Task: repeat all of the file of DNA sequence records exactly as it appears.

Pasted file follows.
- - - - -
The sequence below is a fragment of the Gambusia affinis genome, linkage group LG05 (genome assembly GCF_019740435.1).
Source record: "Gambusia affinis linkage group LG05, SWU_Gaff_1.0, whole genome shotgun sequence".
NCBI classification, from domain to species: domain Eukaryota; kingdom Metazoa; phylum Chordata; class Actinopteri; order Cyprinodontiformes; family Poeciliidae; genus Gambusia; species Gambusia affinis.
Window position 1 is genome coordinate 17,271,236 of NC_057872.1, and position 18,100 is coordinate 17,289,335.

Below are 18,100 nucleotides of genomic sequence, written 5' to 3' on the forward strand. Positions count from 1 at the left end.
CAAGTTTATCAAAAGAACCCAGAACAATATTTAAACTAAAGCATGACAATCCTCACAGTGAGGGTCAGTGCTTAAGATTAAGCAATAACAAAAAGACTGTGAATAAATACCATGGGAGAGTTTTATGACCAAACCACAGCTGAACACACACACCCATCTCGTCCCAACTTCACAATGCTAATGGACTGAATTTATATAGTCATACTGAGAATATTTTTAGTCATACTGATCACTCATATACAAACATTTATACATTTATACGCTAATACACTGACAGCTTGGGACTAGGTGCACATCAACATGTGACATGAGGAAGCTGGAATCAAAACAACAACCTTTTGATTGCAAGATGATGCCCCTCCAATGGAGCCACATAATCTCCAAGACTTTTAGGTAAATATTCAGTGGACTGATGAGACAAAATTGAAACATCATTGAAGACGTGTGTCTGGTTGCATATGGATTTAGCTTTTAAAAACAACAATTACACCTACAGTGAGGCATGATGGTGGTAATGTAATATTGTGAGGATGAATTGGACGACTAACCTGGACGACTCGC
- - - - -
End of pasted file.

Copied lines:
The sequence below is a fragment of the Gambusia affinis genome, linkage group LG05 (genome assembly GCF_019740435.1).
Source record: "Gambusia affinis linkage group LG05, SWU_Gaff_1.0, whole genome shotgun sequence".
NCBI classification, from domain to species: domain Eukaryota; kingdom Metazoa; phylum Chordata; class Actinopteri; order Cyprinodontiformes; family Poeciliidae; genus Gambusia; species Gambusia affinis.
Window position 1 is genome coordinate 17,271,236 of NC_057872.1, and position 18,100 is coordinate 17,289,335.

Below are 18,100 nucleotides of genomic sequence, written 5' to 3' on the forward strand. Positions count from 1 at the left end.
CAAGTTTATCAAAAGAACCCAGAACAATATTTAAACTAAAGCATGACAATCCTCACAGTGAGGGTCAGTGCTTAAGATTAAGCAATAACAAAAAGACTGTGAATAAATACCATGGGAGAGTTTTATGACCAAACCACAGCTGAACACACACACCCATCTCGTCCCAACTTCACAATGCTAATGGACTGAATTTATATAGTCATACTGAGAATATTTTTAGTCATACTGATCACTCATATACAAACATTTATACATTTATACGCTAATACACTGACAGCTTGGGACTAGGTGCACATCAACATGTGACATGAGGAAGCTGGAATCAAAACAACAACCTTTTGATTGCAAGATGATGCCCCTCCAATGGAGCCACATAATCTCCAAGACTTTTAGGTAAATATTCAGTGGACTGATGAGACAAAATTGAAACATCATTGAAGACGTGTGTCTGGTTGCATATGGATTTAGCTTTTAAAAACAACAATTACACCTACAGTGAGGCATGATGGTGGTAATGTAATATTGTGAGGATGAATTGGACGACTAACCTGGACGACTCGC